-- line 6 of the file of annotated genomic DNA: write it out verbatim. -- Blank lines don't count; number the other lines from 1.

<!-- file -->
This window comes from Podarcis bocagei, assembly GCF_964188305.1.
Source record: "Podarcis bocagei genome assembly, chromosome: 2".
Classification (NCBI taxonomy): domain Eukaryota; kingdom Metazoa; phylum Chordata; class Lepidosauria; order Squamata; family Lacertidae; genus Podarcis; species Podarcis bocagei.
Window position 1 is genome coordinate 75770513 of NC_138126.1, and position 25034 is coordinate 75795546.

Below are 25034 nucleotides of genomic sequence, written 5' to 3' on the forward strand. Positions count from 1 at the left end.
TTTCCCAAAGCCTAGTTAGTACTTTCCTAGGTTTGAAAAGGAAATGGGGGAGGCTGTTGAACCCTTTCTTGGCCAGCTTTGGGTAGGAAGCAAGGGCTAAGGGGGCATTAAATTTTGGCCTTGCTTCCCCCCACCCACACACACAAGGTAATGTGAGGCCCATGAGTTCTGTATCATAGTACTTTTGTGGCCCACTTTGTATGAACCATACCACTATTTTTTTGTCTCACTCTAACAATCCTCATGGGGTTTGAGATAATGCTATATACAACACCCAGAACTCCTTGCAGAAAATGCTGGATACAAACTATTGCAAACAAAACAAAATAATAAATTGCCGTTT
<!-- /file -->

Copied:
TTTCCCAAAGCCTAGTTAGTACTTTCCTAGGTTTGAAAAGGAAATGGGGGAGGCTGTTGAACCCTTTCTTGGCCAGCTTTGGGTAGGAAGCAAGGGCTAAGGGGGCATTAAATTTTGGCCTTGCTTCCCCCCACCCACACACACAAGGTAATGTGAGGCCCATGAGTTCTGTATCATAGTACTTTTGTGGCCCACTTTGTATGAACCATACCACTATTTTTTTGTCTCACTCTAACAATCCTCATGGGGTTTGAGATAATGCTATATACAACACCCAGAACTCCTTGCAGAAAATGCTGGATACAAACTATTGCAAACAAAACAAAATAATAAATTGCCGTTT